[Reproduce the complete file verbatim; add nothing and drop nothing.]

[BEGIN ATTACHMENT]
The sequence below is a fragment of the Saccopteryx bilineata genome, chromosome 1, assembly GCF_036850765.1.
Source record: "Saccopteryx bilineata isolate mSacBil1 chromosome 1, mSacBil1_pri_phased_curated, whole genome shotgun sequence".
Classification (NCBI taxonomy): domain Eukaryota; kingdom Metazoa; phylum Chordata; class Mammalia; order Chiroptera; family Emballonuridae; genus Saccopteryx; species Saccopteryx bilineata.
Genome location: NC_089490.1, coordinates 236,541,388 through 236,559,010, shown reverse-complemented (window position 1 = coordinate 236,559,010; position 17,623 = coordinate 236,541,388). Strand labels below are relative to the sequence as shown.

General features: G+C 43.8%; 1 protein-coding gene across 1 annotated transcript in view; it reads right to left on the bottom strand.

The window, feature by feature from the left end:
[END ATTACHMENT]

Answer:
The sequence below is a fragment of the Saccopteryx bilineata genome, chromosome 1, assembly GCF_036850765.1.
Source record: "Saccopteryx bilineata isolate mSacBil1 chromosome 1, mSacBil1_pri_phased_curated, whole genome shotgun sequence".
Classification (NCBI taxonomy): domain Eukaryota; kingdom Metazoa; phylum Chordata; class Mammalia; order Chiroptera; family Emballonuridae; genus Saccopteryx; species Saccopteryx bilineata.
Genome location: NC_089490.1, coordinates 236,541,388 through 236,559,010, shown reverse-complemented (window position 1 = coordinate 236,559,010; position 17,623 = coordinate 236,541,388). Strand labels below are relative to the sequence as shown.

General features: G+C 43.8%; 1 protein-coding gene across 1 annotated transcript in view; it reads right to left on the bottom strand.

The window, feature by feature from the left end: